Pollution Linked to One in Six Deaths
By Katie Silver
Albanian Daily News
Published October 20, 2017
Pollution has been linked to nine million deaths worldwide in 2015, a report in The Lancet has found.
Almost all of these deaths occurred in low- and middle-income countries, where pollution could account for up to a quarter of deaths. Bangladesh and Somalia were the worst affected.
Air pollution had the biggest impact, accounting for two-thirds of deaths from pollution.
Brunei and Sweden had the lowest numbers of pollution-related deaths.
Most of these deaths were caused by non-infectious diseases linked to pollution, such as heart disease, stroke and lung cancer.
"Pollution is much more than an environmental challenge - it is a profound and pervasive threat that affects many aspects of human health and wellbeing," said the study's author, Prof Philip Landrigan, of the Icahn School of Medicine, at Mount Sinai in New York.
The biggest risk factor, air pollution, contributed to 6.5 million premature deaths. This included pollution from outdoor sources, such as gases, and in households, such as burning wood or charcoal indoors.
The next largest risk factor, water pollution, accounted for 1.8 million deaths, while pollution in the workplace was linked to 800,000 deaths globally.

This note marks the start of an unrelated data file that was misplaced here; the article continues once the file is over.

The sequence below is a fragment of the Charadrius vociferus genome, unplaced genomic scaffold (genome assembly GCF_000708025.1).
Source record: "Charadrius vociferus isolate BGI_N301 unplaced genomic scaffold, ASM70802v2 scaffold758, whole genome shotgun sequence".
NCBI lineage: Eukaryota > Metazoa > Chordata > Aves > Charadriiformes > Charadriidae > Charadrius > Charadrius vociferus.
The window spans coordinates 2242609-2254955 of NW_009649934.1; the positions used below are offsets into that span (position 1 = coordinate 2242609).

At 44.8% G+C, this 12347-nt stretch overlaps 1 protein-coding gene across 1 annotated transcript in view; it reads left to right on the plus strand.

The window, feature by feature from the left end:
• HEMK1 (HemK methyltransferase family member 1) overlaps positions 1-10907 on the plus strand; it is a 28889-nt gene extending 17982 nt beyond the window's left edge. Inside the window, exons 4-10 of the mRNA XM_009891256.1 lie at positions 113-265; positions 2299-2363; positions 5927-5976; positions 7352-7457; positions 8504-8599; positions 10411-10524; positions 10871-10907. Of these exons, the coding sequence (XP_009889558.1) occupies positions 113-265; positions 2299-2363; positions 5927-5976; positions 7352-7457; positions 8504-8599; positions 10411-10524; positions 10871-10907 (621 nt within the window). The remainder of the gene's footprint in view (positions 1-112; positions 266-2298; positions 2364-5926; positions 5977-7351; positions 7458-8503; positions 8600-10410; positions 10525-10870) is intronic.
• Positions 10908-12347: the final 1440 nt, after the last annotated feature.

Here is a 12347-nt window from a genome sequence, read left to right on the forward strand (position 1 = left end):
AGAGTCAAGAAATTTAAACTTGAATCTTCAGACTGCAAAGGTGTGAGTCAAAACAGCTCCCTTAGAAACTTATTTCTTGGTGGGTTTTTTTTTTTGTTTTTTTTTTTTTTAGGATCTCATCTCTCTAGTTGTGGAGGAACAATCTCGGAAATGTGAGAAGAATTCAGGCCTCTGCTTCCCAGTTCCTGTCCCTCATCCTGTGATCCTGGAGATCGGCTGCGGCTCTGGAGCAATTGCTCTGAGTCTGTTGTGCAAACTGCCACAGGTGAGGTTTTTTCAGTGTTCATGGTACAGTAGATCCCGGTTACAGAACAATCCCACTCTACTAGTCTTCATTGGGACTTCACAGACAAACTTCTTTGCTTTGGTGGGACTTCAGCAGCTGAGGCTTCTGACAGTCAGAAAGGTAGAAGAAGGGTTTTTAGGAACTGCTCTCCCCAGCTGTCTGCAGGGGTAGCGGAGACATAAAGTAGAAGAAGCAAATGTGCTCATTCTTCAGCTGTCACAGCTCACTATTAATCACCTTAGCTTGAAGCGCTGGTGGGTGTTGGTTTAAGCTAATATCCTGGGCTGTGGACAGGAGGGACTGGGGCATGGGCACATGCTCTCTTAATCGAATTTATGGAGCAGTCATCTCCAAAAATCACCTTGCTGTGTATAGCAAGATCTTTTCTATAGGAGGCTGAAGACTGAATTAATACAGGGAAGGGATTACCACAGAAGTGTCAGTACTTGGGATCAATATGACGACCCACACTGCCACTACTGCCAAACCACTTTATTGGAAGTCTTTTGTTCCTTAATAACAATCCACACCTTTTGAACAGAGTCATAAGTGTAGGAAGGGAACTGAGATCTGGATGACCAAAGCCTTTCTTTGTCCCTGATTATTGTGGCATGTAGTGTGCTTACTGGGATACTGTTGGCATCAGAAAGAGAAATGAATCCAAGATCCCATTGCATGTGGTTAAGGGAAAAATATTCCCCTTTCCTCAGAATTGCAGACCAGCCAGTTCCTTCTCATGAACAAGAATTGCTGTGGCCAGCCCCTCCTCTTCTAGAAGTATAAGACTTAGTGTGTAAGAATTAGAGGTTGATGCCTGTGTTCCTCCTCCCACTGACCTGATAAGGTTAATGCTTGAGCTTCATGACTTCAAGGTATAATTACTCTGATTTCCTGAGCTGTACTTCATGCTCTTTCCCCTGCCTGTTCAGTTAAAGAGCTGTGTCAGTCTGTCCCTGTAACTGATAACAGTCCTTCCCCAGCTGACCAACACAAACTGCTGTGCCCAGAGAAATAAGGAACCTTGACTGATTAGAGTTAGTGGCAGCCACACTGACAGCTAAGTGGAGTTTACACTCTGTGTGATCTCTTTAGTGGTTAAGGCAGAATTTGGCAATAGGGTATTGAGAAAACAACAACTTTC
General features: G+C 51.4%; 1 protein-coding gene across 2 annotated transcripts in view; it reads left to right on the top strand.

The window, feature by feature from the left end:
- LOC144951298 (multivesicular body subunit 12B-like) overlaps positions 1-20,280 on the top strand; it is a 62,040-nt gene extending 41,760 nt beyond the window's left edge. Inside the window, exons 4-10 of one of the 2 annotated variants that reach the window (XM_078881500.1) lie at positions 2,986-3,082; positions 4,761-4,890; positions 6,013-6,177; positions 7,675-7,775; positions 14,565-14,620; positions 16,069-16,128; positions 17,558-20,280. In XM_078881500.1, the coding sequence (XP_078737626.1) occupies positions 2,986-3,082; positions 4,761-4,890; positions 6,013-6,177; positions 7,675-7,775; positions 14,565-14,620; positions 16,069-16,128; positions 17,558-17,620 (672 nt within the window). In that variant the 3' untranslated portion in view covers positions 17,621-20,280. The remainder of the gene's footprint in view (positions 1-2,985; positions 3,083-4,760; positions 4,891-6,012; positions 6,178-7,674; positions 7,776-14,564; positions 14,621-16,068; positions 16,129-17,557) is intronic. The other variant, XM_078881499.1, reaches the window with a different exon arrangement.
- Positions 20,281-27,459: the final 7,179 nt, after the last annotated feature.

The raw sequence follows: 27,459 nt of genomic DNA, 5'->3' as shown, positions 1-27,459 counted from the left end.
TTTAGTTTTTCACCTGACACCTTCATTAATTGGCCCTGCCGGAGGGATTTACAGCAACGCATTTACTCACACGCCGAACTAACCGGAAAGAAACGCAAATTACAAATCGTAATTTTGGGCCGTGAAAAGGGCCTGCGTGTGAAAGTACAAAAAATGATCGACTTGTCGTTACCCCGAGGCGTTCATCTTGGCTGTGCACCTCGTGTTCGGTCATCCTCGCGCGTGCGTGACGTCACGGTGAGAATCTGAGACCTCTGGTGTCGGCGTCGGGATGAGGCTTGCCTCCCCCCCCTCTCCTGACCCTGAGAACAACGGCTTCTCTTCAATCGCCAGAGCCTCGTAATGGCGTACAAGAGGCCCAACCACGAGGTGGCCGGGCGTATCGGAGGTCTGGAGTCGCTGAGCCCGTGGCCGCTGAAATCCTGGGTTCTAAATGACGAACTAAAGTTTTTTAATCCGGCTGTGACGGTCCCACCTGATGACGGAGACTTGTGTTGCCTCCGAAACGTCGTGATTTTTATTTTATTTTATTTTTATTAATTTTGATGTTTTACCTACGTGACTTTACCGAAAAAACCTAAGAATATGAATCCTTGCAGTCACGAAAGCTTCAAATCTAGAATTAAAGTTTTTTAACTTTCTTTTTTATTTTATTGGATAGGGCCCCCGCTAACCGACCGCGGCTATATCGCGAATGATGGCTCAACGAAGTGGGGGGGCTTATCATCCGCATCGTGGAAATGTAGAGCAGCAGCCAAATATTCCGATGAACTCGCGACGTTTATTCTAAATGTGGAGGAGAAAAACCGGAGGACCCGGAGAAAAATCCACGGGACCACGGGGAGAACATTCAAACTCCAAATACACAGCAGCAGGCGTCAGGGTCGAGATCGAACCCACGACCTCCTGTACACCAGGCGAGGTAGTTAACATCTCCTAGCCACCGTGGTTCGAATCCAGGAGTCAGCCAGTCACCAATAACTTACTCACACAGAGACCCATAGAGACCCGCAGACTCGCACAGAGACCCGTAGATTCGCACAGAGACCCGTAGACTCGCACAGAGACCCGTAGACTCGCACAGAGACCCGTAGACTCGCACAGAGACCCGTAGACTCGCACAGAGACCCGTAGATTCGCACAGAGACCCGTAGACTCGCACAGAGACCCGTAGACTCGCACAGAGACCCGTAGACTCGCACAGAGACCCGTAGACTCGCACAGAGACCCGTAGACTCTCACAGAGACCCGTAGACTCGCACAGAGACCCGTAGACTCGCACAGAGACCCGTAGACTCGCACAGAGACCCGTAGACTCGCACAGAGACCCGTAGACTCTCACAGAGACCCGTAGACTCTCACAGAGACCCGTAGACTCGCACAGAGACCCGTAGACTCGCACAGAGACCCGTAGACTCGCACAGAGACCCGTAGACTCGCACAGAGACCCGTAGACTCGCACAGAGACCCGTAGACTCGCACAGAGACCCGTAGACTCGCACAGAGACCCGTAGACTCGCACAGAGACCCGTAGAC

About 92% of these deaths occurred in poorer countries, with the greatest impact felt in places undergoing rapid economic development such as India, which had the fifth highest level of pollution deaths, and China, which had the 16th.
In the UK, about 8% or 50,000 deaths are estimated to be linked to pollution. This puts the UK in 55th place out of the 188 countries measured, placing them behind the US and many European countries, including Germany, France, Spain, Italy, Denmark.
Dr Penny Woods, of the British Lung Foundation, said: "Air pollution is reaching crisis point worldwide, and the UK is faring worse than many countries in Western Europe and the US.
"A contributing factor could be our dependence on diesel vehicles, notorious for pumping out a higher amount of poisonous particles and gases.
"These hit people with a lung condition, children and the elderly hardest."

(Source: BBC)




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